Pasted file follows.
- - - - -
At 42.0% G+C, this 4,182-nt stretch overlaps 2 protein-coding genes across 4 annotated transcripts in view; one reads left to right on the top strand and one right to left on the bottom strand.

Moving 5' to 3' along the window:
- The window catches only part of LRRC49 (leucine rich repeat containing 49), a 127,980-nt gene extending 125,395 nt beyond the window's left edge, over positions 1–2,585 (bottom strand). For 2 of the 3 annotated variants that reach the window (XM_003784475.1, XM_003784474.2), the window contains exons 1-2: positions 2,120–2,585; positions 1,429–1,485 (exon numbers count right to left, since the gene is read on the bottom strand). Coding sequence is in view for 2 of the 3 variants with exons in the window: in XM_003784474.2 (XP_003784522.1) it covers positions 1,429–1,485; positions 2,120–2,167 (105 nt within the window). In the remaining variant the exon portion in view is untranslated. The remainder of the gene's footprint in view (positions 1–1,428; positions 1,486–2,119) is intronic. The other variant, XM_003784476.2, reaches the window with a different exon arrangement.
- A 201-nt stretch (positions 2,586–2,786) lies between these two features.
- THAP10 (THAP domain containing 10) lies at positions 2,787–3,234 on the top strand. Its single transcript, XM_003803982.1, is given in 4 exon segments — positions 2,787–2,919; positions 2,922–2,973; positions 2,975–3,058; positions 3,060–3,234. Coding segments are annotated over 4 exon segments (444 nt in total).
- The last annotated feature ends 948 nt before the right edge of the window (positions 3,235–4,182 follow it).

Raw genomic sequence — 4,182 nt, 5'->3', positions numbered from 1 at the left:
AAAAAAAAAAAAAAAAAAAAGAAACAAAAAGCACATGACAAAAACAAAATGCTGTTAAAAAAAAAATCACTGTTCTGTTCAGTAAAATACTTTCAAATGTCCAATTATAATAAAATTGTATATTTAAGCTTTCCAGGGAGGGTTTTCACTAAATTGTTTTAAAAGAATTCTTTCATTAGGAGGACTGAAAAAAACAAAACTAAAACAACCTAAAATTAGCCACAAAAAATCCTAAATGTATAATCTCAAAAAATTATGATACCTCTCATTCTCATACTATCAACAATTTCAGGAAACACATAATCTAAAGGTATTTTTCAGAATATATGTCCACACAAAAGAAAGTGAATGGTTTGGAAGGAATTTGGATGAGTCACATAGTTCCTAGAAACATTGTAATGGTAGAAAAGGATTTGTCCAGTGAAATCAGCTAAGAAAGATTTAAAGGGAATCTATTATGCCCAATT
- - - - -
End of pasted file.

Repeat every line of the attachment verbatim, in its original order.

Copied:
At 42.0% G+C, this 4,182-nt stretch overlaps 2 protein-coding genes across 4 annotated transcripts in view; one reads left to right on the top strand and one right to left on the bottom strand.

Moving 5' to 3' along the window:
- The window catches only part of LRRC49 (leucine rich repeat containing 49), a 127,980-nt gene extending 125,395 nt beyond the window's left edge, over positions 1–2,585 (bottom strand). For 2 of the 3 annotated variants that reach the window (XM_003784475.1, XM_003784474.2), the window contains exons 1-2: positions 2,120–2,585; positions 1,429–1,485 (exon numbers count right to left, since the gene is read on the bottom strand). Coding sequence is in view for 2 of the 3 variants with exons in the window: in XM_003784474.2 (XP_003784522.1) it covers positions 1,429–1,485; positions 2,120–2,167 (105 nt within the window). In the remaining variant the exon portion in view is untranslated. The remainder of the gene's footprint in view (positions 1–1,428; positions 1,486–2,119) is intronic. The other variant, XM_003784476.2, reaches the window with a different exon arrangement.
- A 201-nt stretch (positions 2,586–2,786) lies between these two features.
- THAP10 (THAP domain containing 10) lies at positions 2,787–3,234 on the top strand. Its single transcript, XM_003803982.1, is given in 4 exon segments — positions 2,787–2,919; positions 2,922–2,973; positions 2,975–3,058; positions 3,060–3,234. Coding segments are annotated over 4 exon segments (444 nt in total).
- The last annotated feature ends 948 nt before the right edge of the window (positions 3,235–4,182 follow it).

Raw genomic sequence — 4,182 nt, 5'->3', positions numbered from 1 at the left:
AAAAAAAAAAAAAAAAAAAAGAAACAAAAAGCACATGACAAAAACAAAATGCTGTTAAAAAAAAAATCACTGTTCTGTTCAGTAAAATACTTTCAAATGTCCAATTATAATAAAATTGTATATTTAAGCTTTCCAGGGAGGGTTTTCACTAAATTGTTTTAAAAGAATTCTTTCATTAGGAGGACTGAAAAAAACAAAACTAAAACAACCTAAAATTAGCCACAAAAAATCCTAAATGTATAATCTCAAAAAATTATGATACCTCTCATTCTCATACTATCAACAATTTCAGGAAACACATAATCTAAAGGTATTTTTCAGAATATATGTCCACACAAAAGAAAGTGAATGGTTTGGAAGGAATTTGGATGAGTCACATAGTTCCTAGAAACATTGTAATGGTAGAAAAGGATTTGTCCAGTGAAATCAGCTAAGAAAGATTTAAAGGGAATCTATTATGCCCAATT